Get Your Kicks (and Drinks) With World Adult Kickball


These two kickballers, though enjoying the game, enthusiasticly look forward to the post-game drinking. (Candice C. Cusic/Chicago Tribune/MCT)

Published: May 1, 2008

Kickball was definitely a beloved staple of gym class from the early elementary years all the way through the end of middle school, and everyone seemed to be able to agree that it was more fun than dodgeball. Dodgeball resulted in too many bloody noses and shattered egos, but kickball was always a good time.

If by some freak accident of nature you never got to play kickball, the rules were pretty straight forward. In fact, it was basically baseball, but played with a big bouncy ball which players would kick into play, rather than having to wave sadly at with an aluminum bat. Kickball games were five or so innings long, each inning consisting of three outs. Outs were recorded the same way they are in baseball: by catching a fly ball before it hits the ground, throwing the ball to a base before the runner gets there or via the strikeout. This is all basically unsurprising, and kickball faded away into the memory of other games played in gym class that we grew out of.

Except, of course, for those special few for whom the love of kickball never faded. For them, the only answer is the World Adult Kickball Association (WAKA). The official Web site of adult kickball, is a veritable treasure trove for the kid who excelled at kickball, but was hopeless at other sports, and has been clamoring to relive his or her glory days. The WAKA is a confederation of kickball leagues all around the country. The sport is played by thousands of people across the nation, and each division contains six to eight teams of 18 to 26 members apiece. New York City hosts six divisions alone, and make no mistake about it, these folks mean business when it comes to kickball.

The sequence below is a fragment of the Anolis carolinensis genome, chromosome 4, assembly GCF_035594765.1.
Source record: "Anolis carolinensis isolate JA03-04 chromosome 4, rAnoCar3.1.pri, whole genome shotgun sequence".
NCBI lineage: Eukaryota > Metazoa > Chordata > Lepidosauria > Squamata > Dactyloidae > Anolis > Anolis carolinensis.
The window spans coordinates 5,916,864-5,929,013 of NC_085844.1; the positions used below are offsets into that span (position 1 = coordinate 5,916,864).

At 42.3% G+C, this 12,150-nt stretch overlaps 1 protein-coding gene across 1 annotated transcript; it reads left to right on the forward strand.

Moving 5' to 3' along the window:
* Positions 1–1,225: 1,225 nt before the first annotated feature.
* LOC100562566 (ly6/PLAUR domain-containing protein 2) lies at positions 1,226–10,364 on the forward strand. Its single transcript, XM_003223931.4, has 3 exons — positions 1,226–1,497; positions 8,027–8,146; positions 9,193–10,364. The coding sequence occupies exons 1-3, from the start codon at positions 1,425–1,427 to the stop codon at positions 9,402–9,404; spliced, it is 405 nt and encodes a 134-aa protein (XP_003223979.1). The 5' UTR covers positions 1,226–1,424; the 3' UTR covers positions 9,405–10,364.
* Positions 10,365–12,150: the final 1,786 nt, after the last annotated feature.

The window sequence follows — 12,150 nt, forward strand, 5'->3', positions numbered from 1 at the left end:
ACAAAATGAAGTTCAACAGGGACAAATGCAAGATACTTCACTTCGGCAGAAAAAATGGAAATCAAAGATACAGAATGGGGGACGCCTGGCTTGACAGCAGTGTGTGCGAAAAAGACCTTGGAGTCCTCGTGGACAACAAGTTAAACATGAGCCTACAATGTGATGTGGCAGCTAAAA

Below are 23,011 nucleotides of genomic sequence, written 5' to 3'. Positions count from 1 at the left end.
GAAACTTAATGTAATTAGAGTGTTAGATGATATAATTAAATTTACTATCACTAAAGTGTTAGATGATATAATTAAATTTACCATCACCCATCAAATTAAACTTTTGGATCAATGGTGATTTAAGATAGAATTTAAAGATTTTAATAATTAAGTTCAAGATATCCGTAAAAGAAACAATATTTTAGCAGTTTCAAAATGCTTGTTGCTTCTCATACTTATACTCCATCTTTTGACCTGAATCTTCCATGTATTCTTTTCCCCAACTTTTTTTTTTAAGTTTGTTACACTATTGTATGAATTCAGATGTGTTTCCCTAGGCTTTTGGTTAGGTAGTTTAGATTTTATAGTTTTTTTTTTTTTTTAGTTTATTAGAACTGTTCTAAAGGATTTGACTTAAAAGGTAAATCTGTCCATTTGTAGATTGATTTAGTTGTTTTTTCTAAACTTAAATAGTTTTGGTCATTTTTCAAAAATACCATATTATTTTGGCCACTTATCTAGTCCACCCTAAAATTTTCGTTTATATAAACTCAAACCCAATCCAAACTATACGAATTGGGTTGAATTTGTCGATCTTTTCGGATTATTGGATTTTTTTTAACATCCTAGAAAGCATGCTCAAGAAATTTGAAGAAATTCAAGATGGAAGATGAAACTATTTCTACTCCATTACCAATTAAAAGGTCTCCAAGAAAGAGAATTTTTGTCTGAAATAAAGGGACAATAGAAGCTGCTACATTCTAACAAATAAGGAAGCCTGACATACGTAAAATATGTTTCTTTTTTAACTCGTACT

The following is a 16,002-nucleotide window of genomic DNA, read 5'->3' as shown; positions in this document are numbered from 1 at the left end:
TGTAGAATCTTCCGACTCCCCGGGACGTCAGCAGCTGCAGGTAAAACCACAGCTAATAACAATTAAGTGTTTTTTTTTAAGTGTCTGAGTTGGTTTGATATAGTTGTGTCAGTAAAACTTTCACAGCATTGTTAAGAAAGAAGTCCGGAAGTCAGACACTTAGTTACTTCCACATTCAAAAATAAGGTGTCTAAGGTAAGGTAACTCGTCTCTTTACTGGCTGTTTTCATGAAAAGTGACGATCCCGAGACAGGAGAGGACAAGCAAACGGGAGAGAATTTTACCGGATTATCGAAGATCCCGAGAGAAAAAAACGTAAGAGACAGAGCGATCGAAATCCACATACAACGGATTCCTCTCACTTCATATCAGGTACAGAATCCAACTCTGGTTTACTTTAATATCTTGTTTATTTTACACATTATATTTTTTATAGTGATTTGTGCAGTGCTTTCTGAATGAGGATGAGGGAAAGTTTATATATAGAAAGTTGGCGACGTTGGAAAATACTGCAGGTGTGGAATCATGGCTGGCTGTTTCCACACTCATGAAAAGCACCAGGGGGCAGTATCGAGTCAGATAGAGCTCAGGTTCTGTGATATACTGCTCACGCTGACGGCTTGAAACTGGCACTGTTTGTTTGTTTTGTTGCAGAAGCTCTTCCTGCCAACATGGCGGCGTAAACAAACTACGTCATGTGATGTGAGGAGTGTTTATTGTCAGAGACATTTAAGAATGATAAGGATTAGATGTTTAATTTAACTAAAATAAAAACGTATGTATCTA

The 12-page official rulebook is available in PDF, and its thoroughness would make some E-Res readings blush. The best rule from this selection is obviously number 16:  No Ghost Men. I have no idea what that means, but I’m not making it up.

Beneath the orderly surface, however, WAKA appears to basically be a group of people who like to play a few games from their childhoods, and then they start drinking. Maybe they don’t wait until after the games to drink, actually; I can’t really tell. But the divisional listings page includes vital information such as the location of the division, its name, the day on which games from each division are played and most importantly, each division’s bar of choice.

New York’s Big Apple division, founded in 2005, plays in nearby Clinton-Dewitt Park, and their official bar of choice is Bar Nine, a hangout familiar to many Fordham students.

The group’s Flickr album, linked from their divisional Web site, is not unlike a typical Facebook album of a Fordham undergrad who spends an inordinate amount of time at Lincoln Park.

If you’re interested in reliving your golden years in sixth grade gym class with a slightly more inebriated twist, some WAKA divisions in New York are still accepting registrations.